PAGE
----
The distance between the Earth and the Moon was something I never really thought about. I see it floating up there, and because I can even see the features on the Moon with the naked eye I expect it to be similar to the videos I’ve seen with the moons around Saturn. Most people, I believe, share this idea and probably think reality is close to the image below.
On a History Channel show a while back they posed this question to people on the street. The host held up a couple of round objects (I think it was a baseball and a ping pong ball) and asked people to hold the ping pong ball away from the baseball to represent where they believed the Moon to be in relation to the Earth.
Most people held it rather close, similar to the image above.
For those not in the know, the Moon is 238,900 miles from the Earth. That still doesn’t register to me as being either a short distance or a long distance. When you hear about measurements in space it’s typically referenced in time measurements, as in the Alpha Centuri system is just over 4 light years from Earth. Now that’s a huge freaking distance, and it sounds it. Travelling at the speed of light, it would still take you 4 years to get there. NASA’s fastest spacecraft to date would take 78,000 years to get there. (This spacecraft will be arriving at Pluto in 2015. It will have taken 9 years to get there!)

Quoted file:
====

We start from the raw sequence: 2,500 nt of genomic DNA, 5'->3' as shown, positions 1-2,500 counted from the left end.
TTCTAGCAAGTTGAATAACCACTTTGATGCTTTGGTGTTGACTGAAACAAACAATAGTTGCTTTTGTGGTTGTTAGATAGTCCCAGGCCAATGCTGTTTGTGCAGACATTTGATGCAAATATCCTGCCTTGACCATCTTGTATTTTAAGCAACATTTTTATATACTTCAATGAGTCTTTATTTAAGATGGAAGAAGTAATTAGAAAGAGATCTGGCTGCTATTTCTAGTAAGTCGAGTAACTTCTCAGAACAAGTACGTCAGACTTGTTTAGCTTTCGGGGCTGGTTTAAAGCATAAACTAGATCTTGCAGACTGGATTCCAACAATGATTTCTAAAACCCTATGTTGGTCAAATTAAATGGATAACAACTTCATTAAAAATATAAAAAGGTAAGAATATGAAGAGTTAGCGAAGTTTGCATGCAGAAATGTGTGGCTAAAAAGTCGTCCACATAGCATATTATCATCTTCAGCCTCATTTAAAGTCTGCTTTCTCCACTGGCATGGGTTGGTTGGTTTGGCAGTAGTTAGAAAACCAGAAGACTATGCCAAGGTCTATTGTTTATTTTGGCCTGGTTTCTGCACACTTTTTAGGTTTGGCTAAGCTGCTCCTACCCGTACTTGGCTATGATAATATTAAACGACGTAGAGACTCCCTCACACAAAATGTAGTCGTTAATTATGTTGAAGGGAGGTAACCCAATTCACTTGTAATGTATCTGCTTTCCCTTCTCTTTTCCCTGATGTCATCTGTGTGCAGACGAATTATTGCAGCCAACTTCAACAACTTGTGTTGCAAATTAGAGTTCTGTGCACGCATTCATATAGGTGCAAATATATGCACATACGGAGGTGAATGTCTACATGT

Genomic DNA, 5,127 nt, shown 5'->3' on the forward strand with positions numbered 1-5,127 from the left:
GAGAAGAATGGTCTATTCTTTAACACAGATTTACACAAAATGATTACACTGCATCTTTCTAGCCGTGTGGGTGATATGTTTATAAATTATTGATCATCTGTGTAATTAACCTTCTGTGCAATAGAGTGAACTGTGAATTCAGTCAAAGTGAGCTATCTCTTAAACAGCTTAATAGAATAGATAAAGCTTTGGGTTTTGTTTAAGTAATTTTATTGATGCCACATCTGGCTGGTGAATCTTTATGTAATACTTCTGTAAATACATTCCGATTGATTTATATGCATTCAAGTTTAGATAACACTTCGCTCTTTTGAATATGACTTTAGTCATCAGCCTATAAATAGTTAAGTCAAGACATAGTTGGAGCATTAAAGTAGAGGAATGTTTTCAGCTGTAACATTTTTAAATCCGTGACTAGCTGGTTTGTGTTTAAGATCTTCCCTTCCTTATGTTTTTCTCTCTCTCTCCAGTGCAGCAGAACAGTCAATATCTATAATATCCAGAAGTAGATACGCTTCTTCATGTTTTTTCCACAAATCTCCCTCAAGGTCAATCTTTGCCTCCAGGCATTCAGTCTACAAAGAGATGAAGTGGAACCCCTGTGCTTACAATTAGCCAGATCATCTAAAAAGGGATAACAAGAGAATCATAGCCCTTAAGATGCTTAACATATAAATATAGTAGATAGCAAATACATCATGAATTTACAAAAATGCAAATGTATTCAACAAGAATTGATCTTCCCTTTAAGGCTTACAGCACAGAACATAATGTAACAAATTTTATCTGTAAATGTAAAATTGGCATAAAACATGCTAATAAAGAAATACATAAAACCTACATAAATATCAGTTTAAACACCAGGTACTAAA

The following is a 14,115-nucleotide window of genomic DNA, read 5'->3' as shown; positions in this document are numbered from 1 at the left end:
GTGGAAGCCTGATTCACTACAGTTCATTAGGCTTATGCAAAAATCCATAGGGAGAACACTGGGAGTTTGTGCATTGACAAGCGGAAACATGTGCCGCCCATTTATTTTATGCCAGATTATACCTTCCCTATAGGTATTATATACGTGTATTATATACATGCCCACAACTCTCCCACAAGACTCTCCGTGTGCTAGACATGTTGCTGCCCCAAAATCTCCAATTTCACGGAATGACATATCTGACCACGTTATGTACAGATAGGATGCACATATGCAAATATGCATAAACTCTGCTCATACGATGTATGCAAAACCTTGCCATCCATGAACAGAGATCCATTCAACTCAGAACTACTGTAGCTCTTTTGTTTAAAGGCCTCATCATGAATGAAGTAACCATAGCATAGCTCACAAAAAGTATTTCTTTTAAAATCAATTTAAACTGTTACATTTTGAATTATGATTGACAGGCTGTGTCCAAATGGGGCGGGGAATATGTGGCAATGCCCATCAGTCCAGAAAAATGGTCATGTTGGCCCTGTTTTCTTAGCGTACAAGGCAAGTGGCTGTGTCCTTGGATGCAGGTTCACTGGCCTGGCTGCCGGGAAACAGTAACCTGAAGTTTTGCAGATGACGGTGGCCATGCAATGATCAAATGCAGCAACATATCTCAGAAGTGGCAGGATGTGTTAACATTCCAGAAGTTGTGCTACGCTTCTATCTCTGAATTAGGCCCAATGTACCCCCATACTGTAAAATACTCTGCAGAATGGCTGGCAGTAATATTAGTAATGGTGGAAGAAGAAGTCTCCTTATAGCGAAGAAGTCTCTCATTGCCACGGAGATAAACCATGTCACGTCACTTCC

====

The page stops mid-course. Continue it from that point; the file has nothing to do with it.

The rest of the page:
So hearing a measurement in ‘miles’ when talking about space seems really really short.
Look at the image above again. Does it look close to what you had in mind? Scroll down to see a Jet Propulsion Laboratory image that really shows how close the Moon is to the Earth.
Boom. Mind blown.
Now think about all of the astronauts that flew out there. Yes, way out there. Way, way out there. I give them so much more credit now that I know the real distance they flew to stick a flag in some dust and to bring back a few rocks.
The next night you look into the sky and see the moon, think about how big that rock must be for us to be able to see it at the distance it is from us.